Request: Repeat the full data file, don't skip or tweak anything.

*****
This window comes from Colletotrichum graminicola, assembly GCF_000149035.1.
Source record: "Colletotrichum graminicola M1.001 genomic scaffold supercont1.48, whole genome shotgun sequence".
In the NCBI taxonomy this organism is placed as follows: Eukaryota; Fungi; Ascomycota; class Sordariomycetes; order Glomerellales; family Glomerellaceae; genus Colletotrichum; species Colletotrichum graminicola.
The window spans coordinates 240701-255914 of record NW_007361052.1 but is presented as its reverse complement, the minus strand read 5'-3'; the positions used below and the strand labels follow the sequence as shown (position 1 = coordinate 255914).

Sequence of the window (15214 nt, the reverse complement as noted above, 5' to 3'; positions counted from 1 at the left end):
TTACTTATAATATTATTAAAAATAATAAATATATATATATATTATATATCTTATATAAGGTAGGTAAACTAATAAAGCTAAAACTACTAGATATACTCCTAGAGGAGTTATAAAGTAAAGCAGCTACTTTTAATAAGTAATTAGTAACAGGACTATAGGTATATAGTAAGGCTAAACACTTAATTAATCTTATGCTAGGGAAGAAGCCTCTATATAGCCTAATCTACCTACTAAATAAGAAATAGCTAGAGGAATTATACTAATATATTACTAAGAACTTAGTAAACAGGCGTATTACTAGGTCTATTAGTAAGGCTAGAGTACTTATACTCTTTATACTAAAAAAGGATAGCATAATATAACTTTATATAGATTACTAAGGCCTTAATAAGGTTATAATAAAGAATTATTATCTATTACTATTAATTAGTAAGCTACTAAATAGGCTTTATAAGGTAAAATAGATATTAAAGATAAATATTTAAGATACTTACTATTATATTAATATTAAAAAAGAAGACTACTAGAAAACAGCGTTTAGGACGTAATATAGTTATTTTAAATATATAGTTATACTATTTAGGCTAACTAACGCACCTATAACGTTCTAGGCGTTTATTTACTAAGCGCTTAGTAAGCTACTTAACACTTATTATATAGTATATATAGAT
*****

This window comes from Colletotrichum graminicola, assembly GCF_000149035.1.
Source record: "Colletotrichum graminicola M1.001 genomic scaffold supercont1.48, whole genome shotgun sequence".
In the NCBI taxonomy this organism is placed as follows: Eukaryota; Fungi; Ascomycota; class Sordariomycetes; order Glomerellales; family Glomerellaceae; genus Colletotrichum; species Colletotrichum graminicola.
The window spans coordinates 240701-255914 of record NW_007361052.1 but is presented as its reverse complement, the minus strand read 5'-3'; the positions used below and the strand labels follow the sequence as shown (position 1 = coordinate 255914).

Sequence of the window (15214 nt, the reverse complement as noted above, 5' to 3'; positions counted from 1 at the left end):
TTACTTATAATATTATTAAAAATAATAAATATATATATATATTATATATCTTATATAAGGTAGGTAAACTAATAAAGCTAAAACTACTAGATATACTCCTAGAGGAGTTATAAAGTAAAGCAGCTACTTTTAATAAGTAATTAGTAACAGGACTATAGGTATATAGTAAGGCTAAACACTTAATTAATCTTATGCTAGGGAAGAAGCCTCTATATAGCCTAATCTACCTACTAAATAAGAAATAGCTAGAGGAATTATACTAATATATTACTAAGAACTTAGTAAACAGGCGTATTACTAGGTCTATTAGTAAGGCTAGAGTACTTATACTCTTTATACTAAAAAAGGATAGCATAATATAACTTTATATAGATTACTAAGGCCTTAATAAGGTTATAATAAAGAATTATTATCTATTACTATTAATTAGTAAGCTACTAAATAGGCTTTATAAGGTAAAATAGATATTAAAGATAAATATTTAAGATACTTACTATTATATTAATATTAAAAAAGAAGACTACTAGAAAACAGCGTTTAGGACGTAATATAGTTATTTTAAATATATAGTTATACTATTTAGGCTAACTAACGCACCTATAACGTTCTAGGCGTTTATTTACTAAGCGCTTAGTAAGCTACTTAACACTTATTATATAGTATATATAGAT